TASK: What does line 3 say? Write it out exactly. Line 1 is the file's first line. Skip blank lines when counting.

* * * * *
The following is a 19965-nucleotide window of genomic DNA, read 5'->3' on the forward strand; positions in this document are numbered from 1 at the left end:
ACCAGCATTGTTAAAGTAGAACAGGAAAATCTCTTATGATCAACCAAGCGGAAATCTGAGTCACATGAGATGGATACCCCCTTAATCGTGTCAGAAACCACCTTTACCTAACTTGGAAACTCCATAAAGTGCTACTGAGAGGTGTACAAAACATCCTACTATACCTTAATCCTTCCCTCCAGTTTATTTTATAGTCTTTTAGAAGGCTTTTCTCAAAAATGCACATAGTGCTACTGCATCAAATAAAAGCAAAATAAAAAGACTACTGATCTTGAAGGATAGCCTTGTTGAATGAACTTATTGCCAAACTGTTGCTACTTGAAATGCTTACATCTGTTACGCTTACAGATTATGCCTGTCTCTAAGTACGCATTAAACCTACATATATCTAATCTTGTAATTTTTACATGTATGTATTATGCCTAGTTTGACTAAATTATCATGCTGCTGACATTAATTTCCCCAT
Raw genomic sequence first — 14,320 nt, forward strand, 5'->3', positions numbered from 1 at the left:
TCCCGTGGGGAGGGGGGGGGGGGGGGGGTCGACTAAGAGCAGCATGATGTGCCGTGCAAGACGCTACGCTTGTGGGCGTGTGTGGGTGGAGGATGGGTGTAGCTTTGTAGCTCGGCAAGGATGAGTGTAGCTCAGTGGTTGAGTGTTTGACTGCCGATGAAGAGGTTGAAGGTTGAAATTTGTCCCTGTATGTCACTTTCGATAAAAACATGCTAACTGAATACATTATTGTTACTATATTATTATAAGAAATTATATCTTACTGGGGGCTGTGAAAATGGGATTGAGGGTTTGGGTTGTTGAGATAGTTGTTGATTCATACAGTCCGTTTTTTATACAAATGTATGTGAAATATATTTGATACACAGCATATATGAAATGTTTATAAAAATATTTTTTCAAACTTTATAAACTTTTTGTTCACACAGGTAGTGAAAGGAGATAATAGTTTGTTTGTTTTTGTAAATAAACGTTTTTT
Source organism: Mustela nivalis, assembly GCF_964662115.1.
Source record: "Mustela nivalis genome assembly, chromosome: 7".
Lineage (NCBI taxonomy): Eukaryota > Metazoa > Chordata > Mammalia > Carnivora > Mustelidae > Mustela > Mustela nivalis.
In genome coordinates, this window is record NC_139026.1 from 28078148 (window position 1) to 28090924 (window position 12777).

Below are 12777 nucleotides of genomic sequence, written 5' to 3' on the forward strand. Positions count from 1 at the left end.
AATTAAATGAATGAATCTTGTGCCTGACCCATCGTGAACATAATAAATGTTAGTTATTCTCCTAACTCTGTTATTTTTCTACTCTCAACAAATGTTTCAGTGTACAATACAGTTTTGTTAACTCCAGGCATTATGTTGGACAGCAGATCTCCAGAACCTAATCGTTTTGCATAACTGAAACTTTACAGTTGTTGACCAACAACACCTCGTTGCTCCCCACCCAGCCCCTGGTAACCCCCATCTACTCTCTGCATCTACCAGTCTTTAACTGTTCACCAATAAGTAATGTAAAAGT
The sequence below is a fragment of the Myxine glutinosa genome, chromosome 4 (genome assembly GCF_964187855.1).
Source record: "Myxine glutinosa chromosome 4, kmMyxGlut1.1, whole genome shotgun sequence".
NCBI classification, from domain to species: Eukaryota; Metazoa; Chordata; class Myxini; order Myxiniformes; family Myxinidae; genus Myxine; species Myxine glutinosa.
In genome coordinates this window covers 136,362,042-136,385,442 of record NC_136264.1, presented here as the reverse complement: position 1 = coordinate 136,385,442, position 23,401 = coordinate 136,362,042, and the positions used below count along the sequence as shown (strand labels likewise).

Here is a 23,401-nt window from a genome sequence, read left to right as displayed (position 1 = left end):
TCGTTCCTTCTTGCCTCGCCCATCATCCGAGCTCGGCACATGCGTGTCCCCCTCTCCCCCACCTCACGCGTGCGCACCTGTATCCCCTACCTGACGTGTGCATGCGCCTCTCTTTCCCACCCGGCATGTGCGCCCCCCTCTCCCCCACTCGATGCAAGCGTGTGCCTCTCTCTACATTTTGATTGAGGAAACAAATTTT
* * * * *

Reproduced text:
Raw genomic sequence first — 14,320 nt, forward strand, 5'->3', positions numbered from 1 at the left: